Right on track Quick. We actually STILL use the M24 alpha one variant (M24 A1) which is .300WM with the Sierra Match King 190's.
 

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hypno said:
The only reason the Army used long actions on the m24's is because Remington had enough long actions to fill the contract, but not enough short actions, and the army didn't want to wait, for some odd reason.
dom
This is incorrect. The long action was purely for the ability to convert the rifle over to .300WM. Had nothing to do with the number of LA receivers Remington had on hand and/or a shortage of short actions. Furthermore, it was not a one-time single delivery contract: it spanned a significant time period. The original delivery after prototype and testing production was for 500 systems with subsequent orders in 500 rifle lots.
The Army wanted something that was COTS basically, or at least non-developmental as that process took too long. Specs were sent to firearms manufacturers, but because of the requirments including the long action only Remington and Steyr sent samples. Remington's sample had a Mike Rock barrel with his 5R barrel on it, which lead to great accuracy and easy cleaning. Given that the 5R barrel was NOT a Remington offering at that time and they did not even have the capability and tooling to make it there is no way that a supposed shortage of short actions dictated that the M24 was going to be long action. That was a requirement from the Army from the start of the request and predated Remington's involvement on any level. That requirement was a large factor in the small response from the firearms industry to the request for a new SWS.
Having the long action complicated chambering, and it can be a serious PITA. Particularly if your mag spring starts to weaken. The long action requirement was also believed to have contributed to the failure of the SSG offering failing the accuracy requirements.
While the conversion was envisioned way back in the late 80s, it was done on a fairly limited basis. 23 years later Remington actually got a decent-sized contract to convert 3600 M24s to the XM2010 as a .300WM rifle with a new chassis system.
 

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This is incorrect. The long action was purely for the ability to convert the rifle over to .300WM. - M24Shooter
You're absolutely correct m24shooter. Our armorers were able to convert our 7.62x67's to7.62x51's.
 

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I have to admit that this thread is the first time I've seen the explanation that Remington ran out of SA receivers.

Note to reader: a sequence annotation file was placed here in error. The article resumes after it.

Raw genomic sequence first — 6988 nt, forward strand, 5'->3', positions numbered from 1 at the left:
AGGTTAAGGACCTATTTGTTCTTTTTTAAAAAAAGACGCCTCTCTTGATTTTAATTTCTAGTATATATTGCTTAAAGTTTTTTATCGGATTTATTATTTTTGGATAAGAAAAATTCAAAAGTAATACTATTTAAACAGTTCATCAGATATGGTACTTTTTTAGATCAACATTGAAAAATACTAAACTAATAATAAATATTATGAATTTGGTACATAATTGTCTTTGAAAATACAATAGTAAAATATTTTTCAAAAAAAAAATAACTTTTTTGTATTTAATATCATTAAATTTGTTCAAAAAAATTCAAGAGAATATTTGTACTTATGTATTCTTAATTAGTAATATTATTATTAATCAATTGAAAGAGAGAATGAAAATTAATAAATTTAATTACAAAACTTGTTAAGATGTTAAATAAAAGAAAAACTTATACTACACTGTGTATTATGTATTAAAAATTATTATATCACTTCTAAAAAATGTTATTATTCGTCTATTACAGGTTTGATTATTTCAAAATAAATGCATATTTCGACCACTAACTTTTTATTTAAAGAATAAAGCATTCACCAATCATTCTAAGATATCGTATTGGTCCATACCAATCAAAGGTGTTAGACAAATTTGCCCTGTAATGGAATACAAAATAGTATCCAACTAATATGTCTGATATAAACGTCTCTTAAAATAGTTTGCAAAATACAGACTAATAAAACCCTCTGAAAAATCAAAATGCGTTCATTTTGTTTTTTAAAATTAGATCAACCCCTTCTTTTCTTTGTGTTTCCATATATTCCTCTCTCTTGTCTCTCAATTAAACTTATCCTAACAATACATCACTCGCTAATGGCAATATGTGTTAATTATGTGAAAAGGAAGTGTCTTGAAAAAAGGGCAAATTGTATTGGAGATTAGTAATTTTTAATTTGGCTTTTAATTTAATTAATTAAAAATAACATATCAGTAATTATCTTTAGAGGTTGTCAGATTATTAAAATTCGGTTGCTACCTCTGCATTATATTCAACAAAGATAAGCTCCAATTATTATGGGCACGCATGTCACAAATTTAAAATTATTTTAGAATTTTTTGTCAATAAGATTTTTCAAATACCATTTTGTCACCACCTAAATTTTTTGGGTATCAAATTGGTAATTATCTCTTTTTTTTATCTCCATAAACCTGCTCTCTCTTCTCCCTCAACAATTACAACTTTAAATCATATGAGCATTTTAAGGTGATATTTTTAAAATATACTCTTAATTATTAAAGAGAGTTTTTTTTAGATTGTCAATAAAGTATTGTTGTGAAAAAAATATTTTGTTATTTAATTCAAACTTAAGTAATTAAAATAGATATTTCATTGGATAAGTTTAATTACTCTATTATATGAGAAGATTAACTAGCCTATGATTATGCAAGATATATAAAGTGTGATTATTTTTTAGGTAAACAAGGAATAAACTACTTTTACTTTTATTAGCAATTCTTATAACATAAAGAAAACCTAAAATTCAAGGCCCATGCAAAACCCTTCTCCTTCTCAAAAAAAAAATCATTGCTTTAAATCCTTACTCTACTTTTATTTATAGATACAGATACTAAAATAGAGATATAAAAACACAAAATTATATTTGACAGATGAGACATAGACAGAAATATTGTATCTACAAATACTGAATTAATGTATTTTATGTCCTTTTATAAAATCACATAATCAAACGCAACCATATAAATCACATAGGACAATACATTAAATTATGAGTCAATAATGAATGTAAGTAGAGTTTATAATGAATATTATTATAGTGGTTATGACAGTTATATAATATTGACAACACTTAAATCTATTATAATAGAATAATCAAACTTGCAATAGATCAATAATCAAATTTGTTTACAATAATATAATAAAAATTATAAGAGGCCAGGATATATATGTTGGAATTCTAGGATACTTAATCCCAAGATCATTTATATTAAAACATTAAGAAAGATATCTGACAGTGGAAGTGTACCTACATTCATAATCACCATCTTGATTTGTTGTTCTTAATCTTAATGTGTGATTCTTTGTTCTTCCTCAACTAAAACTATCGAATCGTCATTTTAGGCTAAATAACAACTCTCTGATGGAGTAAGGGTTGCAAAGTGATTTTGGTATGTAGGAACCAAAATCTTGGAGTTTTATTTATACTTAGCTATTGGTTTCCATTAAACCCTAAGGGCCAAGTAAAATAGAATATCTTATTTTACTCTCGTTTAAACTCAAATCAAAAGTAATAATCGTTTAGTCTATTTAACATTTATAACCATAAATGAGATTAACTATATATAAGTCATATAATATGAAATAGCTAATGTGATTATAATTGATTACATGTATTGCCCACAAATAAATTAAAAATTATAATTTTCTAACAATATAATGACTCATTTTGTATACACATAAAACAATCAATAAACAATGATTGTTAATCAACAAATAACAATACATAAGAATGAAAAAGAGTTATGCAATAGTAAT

I really don't understand why it took so long to change over the M24 to .300WM when that was one of the original requirements. Obviously the .338LM is going to do more than the .300, but the .300 was more capable at longer range than the .308 albeit at the cost of shorter barrel life.
 

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BadKarma said:
.... L.E. is probably one of the most monkey see, monkey do, professions there is....
Pretty much have to agree with that one. When I was doing the LEO thing as a firearms instructor most agencies that used our range, including our own 'tactical' folks, were using the 700.

....so I bought one.

;-)

No issues with the rifle at all aside from losing my notebook that I used to keep track of my round-count. That STILL torques my nuts.
 

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m24shooter said:
.........Obviously the .338LM is going to do more than the .300, but the .300 was more capable at longer range than the .308 albeit at the cost of shorter barrel life.
Hey brother, there may be hope. We haven't changed out our .300's yet, although we are fileding the .338LM (Barrett M98B). The problem is the market is soooooo saturated with calibers and rifle options and manufacturers. I'm not sure I'm that fond of the .338LM - it is cool, don't get me wrong, but I am really interested in the .416 Barrett (solid brass) anti-material round. In a rifle like our 82A1's. That would get it done for me.
 

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416 Barret is one nice round. Accuracy of it is amazing!!!

The 338LM is an awesome round, but the 375 Cheytac does it all and better IIRC.
 

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Quick said:
416 Barret is one nice round. Accuracy of it is amazing!!!

The 338LM is an awesome round, but the 375 Cheytac does it all and better IIRC.
Yeah, I got to see the Cheytac closeup and personal. I did not, however, get to take it for a spin. :(
It was impressive in the hands of the shooter though.